Climate change is undoubtedly one of the greatest challenges facing our generation, with huge implications for the food, water, energy nexus which sustains life on earth. Tackling the causes and effects of climate change is increasing the focus and importance of NIAB’s research, at all stages of the crop improvement pipeline, writes Dr Tina Barsby, Chief Executive of NIAB.
Recent months have seen an unprecedented policy focus on the issue of climate change and agriculture. In August, the International Panel on Climate Change (IPCC) released a major report on global land use and agriculture, followed in September by a report on climate change and adaptation in EU agriculture from the European Environment Agency (EEA), and a manifesto from the NFU to achieve net zero greenhouse gas (GHG) emissions across the whole of agriculture in England and Wales by 2040.
The common theme across these reports is that, compared to other industries, agriculture is unique in its relationship to climate change – at the same time a major cause, victim and source of solutions.
It is particularly disappointing, therefore, that media coverage of the IPCC report took aim at livestock production and meat-eating, prompting claims of an anti-farming agenda and diverting attention from the enormous opportunities for agriculture to contribute positively to the causes and effects of climate change.
In fact, the IPCC report specifically highlights the importance of increasing crop productivity and resource-use efficiency through technological solutions such as precision farming and new breeding techniques, and explicitly mentions the promise of genome-editing crops.
This recognition of progressive, science-based crop production is hugely significant, particularly for farming systems in temperate regions such as northern Europe which, the IPCC report confirms, are predicted to be less susceptible to the yield-limiting effects of changes in temperature, rainfall and increasing weather extremes.
Cultivated plant species offer the ultimate clean and green technology, capturing carbon dioxide from the air and transforming solar energy, water and mineral nutrients into valuable and renewable sources of food, fibre and fuels. At the same time, our improved scientific understanding of how plants function at the level of individual genes is opening up major new opportunities to improve crop productivity, sustainability and resilience in areas such as nitrogen use efficiency, pest and disease resistance, and drought and stress tolerance.
In singling out the role of crop science in tackling climate change, the IPCC report underlines the critical importance of NIAB’s scientific mission. Indeed, responding to the challenge of climate change is central to much of the research taking place across the NIAB Group.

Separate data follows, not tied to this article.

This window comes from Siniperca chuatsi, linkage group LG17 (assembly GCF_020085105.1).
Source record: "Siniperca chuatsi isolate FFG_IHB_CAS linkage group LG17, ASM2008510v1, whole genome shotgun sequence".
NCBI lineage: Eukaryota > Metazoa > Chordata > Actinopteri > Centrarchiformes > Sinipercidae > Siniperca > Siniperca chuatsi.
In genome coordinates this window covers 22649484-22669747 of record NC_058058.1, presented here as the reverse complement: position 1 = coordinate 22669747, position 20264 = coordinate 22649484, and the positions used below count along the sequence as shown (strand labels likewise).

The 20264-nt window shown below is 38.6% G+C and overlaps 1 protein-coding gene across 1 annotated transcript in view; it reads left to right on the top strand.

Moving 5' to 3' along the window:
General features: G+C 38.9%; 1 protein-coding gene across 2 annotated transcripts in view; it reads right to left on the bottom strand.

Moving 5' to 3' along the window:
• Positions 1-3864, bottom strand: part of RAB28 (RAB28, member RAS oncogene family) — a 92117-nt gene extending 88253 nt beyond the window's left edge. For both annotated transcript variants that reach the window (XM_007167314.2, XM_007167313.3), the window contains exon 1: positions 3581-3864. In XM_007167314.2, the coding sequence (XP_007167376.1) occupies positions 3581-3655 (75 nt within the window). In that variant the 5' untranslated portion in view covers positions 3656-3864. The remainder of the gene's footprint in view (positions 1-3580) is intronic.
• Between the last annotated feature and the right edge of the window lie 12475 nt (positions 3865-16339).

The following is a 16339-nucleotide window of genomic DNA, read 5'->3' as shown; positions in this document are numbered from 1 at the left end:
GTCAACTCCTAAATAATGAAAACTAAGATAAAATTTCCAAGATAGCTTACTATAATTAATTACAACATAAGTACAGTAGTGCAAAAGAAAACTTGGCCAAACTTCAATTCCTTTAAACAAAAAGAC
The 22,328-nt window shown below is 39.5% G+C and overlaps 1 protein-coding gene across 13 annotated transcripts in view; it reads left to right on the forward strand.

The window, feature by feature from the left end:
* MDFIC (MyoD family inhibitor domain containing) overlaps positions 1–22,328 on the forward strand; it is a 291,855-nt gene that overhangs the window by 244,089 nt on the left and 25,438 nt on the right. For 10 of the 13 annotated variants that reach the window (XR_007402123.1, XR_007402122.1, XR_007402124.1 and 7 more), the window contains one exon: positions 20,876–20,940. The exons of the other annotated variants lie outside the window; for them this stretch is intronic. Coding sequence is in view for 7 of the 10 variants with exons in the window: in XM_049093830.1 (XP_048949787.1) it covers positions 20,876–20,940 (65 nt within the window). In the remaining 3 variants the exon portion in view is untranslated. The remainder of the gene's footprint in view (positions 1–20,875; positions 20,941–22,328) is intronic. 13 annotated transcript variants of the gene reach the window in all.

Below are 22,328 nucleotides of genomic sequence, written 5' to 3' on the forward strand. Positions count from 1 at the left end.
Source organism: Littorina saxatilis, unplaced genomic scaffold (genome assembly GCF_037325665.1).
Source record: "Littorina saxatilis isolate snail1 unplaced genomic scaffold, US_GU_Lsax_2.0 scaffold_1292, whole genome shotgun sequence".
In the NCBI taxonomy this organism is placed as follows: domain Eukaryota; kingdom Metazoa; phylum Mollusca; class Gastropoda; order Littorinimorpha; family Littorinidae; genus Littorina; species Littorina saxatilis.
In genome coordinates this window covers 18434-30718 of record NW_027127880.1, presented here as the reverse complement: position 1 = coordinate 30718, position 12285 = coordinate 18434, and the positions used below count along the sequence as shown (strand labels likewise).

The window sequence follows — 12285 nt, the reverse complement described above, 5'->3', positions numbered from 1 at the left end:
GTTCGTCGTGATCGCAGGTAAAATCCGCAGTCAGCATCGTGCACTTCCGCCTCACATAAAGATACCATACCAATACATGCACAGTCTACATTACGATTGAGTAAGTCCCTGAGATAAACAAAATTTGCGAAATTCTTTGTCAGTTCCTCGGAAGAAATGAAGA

At the start of the crop improvement pipeline, NIAB’s trait characterisation and pre-breeding supports the development of more climate resilient wheat requiring fewer inputs, while our in-house GM wheat capability recently helped scientists at the University of Sheffield to create wheat plants modified to survive drought conditions.
The phenomenal success of NIAB EMR’s strawberry breeding programme, most notably through the market-leading MallingTM Centenary variety, is helping to increase productivity and reduce wastage in the UK soft fruit sector, while the Water Efficient Technologies (WET) Centre at East Malling is pioneering the development and application of high performance irrigation and moisture sensing technologies in horticulture.
Optimising the water use efficiency of crop production is also the focus for unique developments at NIAB CUF, harnessing innovations in data science, remote sensing and satellite technology to help potato growers plan their irrigation scheduling.
Alongside the requirement to improve crop performance at farm level, the IPCC report also highlights the urgent need to reduce food waste. This is the core research focus of the Eastern Agri-Tech Innovation Hub, established by NIAB in 2014 to help food businesses reduce their waste or develop new ways to channel waste into alternatives uses and products.
The central objective of NIAB TAG’s nationwide programme of applied agronomy research and knowledge transfer is to support improvements in productivity and input use efficiency across a range of crops, rotations and farming systems. Innovations in plant genetics and crop production systems offer crucial opportunities to mitigate farming’s contribution to a changing climate, while at the same time adapting to its effects and securing a sustainable food supply for future generations.
As the examples above demonstrate, NIAB’s crop science programme is already responding positively to this agenda, and in the years ahead, climate change will increasingly be the core driver of NIAB’s research strategy.